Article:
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Court overturns agent fraud 

11 November 2016

Realcover has warned agents to review their limit of indemnity insurance after a recent court case where an agent was initially found liable for over $3 million.

The case involved a commercial property which the buyer claimed was sold to them under misleading circumstances, including by several real estate agents involved. 

However, the State’s Court of Appeal overturned the finding of fraud and found apportionment against two of the defendants in the amount of 15%. The purchaser has since filed an application for leave to appeal to the High Court of Australia.

Professional indemnity insurer, Realcover, who represented one of the defendants, said it should serve as a warning to all agents.

Realcover Claims & Compliance Manager, Nancy Rainbird, said: “The original judgement in the lower Court was a terrible result and the appeal to overturn the finding of fraud is welcomed.

“This should serve as a reminder to all agents to review the limit of indemnity insurance under their policy considering the initial judgement had significant potential.

“Agents need to be wary about making representations about ‘good rent payers/good tenants’ and make sure they get an opinion from the owner, in writing, about the quality of the tenant – particularly in commercial properties, and especially if they don’t manage the property.”

The Court of Appeal judgment supports a finding that agents should only be held liable to the extent that their misrepresentations contribute to a loss by a purchaser. 

Tips for avoiding similar claims 

  1. Agents should verify the amount of rent for any tenancy before including it in promotional material, or not include details on the promotional material.
  2. Agents should avoid making any statements about the capacity of a tenant to pay unless they have proof.
  3. Outside auction conditions, agents should have purchasers sign a statement to say they have made their own necessary enquiries and do not rely upon any representation (oral, written or implied) on any matters which have influenced their decision to make an offer on the property.
  4. Agents must not make any statements about amounts of offers, or reasons why a property is being taken off the market which are untrue.

Facts of the case

  1. The purchaser was a commercial property investor, with a pre-existing investment on the same street.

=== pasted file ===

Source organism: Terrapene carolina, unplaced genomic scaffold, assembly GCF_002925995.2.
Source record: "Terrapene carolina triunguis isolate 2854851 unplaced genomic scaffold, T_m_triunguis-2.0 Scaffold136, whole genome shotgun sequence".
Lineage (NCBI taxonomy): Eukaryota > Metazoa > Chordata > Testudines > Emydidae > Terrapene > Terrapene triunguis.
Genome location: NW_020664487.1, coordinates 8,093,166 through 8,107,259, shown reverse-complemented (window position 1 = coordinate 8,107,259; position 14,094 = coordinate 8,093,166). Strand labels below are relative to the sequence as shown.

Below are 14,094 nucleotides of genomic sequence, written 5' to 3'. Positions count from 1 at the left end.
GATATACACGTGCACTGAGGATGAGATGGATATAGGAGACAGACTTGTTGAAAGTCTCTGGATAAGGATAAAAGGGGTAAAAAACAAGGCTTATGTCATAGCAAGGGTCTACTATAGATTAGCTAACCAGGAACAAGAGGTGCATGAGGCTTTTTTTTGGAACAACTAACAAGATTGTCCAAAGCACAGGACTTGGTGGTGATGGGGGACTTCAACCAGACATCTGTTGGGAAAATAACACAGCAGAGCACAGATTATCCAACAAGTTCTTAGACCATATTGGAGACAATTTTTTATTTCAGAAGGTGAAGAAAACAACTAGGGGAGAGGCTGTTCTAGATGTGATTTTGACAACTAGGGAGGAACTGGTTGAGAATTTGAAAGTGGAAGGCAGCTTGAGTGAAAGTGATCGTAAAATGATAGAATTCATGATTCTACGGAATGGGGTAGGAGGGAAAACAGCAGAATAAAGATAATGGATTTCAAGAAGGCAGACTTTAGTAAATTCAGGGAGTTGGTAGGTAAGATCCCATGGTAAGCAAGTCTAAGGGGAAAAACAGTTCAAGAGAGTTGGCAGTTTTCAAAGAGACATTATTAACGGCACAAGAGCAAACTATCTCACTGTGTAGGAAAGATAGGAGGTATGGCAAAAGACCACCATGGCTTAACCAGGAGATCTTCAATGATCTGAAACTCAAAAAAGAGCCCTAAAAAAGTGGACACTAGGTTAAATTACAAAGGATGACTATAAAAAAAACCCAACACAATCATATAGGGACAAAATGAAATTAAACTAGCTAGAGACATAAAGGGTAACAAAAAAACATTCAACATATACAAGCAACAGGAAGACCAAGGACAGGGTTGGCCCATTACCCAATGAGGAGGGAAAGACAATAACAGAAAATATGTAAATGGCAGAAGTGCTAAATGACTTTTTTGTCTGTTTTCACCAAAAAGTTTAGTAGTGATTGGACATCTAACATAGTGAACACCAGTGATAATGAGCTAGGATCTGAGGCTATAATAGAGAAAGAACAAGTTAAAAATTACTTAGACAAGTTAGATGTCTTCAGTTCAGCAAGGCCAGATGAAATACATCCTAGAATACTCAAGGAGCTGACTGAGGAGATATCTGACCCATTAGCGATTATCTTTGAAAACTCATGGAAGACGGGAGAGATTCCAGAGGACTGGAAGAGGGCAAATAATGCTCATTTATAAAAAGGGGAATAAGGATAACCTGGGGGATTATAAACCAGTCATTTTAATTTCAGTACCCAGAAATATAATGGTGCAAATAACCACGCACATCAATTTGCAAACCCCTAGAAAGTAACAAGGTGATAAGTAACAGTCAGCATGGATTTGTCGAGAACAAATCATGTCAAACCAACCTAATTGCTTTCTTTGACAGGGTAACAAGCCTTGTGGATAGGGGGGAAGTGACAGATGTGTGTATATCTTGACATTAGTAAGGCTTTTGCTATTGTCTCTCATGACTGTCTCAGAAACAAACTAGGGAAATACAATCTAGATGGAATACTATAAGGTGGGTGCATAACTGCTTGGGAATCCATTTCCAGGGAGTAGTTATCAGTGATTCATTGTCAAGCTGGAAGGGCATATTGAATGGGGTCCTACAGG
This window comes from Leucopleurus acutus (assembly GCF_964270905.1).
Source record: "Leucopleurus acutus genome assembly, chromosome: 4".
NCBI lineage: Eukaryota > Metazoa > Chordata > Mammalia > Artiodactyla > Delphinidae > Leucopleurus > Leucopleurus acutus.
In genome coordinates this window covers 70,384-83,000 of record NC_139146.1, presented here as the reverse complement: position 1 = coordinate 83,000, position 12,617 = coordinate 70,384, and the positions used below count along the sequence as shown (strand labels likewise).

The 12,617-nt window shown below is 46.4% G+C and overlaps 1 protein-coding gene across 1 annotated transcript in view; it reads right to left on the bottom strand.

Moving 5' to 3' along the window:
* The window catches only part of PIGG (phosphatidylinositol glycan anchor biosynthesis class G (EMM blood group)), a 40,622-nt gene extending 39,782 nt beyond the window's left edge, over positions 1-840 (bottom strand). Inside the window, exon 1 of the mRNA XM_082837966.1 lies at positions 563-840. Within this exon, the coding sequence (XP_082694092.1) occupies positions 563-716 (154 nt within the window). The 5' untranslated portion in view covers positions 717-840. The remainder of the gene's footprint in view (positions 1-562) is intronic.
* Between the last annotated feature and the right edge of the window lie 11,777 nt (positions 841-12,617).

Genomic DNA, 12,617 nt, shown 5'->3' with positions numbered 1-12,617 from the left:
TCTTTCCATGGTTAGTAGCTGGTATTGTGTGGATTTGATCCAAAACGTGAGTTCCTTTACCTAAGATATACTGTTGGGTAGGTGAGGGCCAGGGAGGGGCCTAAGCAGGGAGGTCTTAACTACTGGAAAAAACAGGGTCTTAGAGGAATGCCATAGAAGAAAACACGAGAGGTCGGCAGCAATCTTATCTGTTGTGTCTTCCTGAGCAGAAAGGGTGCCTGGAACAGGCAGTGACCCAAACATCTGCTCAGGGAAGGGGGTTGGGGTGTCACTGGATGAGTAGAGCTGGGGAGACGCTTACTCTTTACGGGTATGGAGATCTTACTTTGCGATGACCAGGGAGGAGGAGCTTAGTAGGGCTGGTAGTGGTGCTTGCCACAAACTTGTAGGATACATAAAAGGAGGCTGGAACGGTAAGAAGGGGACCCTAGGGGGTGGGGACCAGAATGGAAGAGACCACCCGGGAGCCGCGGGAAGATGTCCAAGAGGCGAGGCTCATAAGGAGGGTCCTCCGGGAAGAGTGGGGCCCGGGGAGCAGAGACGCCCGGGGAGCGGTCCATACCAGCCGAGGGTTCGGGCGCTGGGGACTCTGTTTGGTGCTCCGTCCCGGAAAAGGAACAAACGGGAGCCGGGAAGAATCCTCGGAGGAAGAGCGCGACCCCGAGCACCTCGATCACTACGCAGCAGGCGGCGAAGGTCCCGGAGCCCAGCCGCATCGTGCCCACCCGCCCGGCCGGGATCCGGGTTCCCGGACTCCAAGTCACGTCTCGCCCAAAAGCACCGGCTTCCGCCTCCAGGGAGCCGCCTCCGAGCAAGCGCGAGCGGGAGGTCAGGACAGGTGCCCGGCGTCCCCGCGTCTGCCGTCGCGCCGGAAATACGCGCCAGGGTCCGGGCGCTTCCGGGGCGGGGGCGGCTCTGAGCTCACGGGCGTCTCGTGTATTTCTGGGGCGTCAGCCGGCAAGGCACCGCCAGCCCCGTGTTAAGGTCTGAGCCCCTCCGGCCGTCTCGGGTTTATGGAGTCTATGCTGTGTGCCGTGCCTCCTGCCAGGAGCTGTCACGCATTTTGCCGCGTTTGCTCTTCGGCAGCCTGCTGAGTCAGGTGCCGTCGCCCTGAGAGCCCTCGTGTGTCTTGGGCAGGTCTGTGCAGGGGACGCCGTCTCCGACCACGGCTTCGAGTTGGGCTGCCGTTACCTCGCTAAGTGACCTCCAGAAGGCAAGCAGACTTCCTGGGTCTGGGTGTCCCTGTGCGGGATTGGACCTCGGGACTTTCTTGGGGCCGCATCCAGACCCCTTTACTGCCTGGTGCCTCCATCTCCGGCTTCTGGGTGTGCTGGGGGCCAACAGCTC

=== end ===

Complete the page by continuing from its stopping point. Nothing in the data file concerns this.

2. They decided to purchase an additional commercial property given the good returns on the existing investment.
  3. The purchaser had a discussion with Real Estate Agent 1 in respect of a commercial property for sale in the same street which had three tenants; a convenience store, a nightclub and a smaller commercial tenant. 
  4. The property was subsequently marketed for sale by auction by Real Estate Agent 2.
  5. Neither Real Estate Agent 1 or 2 were the leasing agent for the property.
  6. The promotional material for the property marketed it as having three tenants with long leases.
  7. Co-incidentally, the purchaser was meeting with Real Estate Agent 1 on the day scheduled of the auction, in relation to a rent review for the purchaser’s other commercial property.


Background to the case

Prior to the auction the purchaser made an offer of $5.925 million to purchase the property, which was accepted. 

The purchaser gave evidence the offer was based on their calculated yield of the property based on the rental return being over 6%. The purchaser was also satisfied the existing tenants were “good payers” based on representations by Real Estate Agent 2, and that another offer of $5.92 million had already been received which had cancelled the auction.

However, it transpired that there was an agreement between the vendor and the nightclub tenant, who had not paid rent previously, that they would not be required to pay rent until eight months after the purchase was settled.  This agreement was known as the “rent abatement agreement”.

Real Estate Agent 2 gave evidence that he was not the leasing agent for the property and did not know about the rent abatement agreement, which the Court accepted.  He also gave evidence that he did not make any statements about whether the tenants were good payers as that information was not known to him. 

He also denied revealing the amount of prior offers or making a statement that the auction had been cancelled.  (Real Estate Agent 1 was not required to give evidence as the purchaser ultimately said that they did not rely upon anything they had been told by Real Estate Agent 1.)

The purchaser argued that the statement allegedly made by Real Estate Agent 2 that the tenant was a “good payer” was false, and that the making of that statement amounted to fraud.

The Court of Appeal disagreed, and the purchaser has appealed against this finding to the High Court. This appeal is likely to be heard sometime in 2017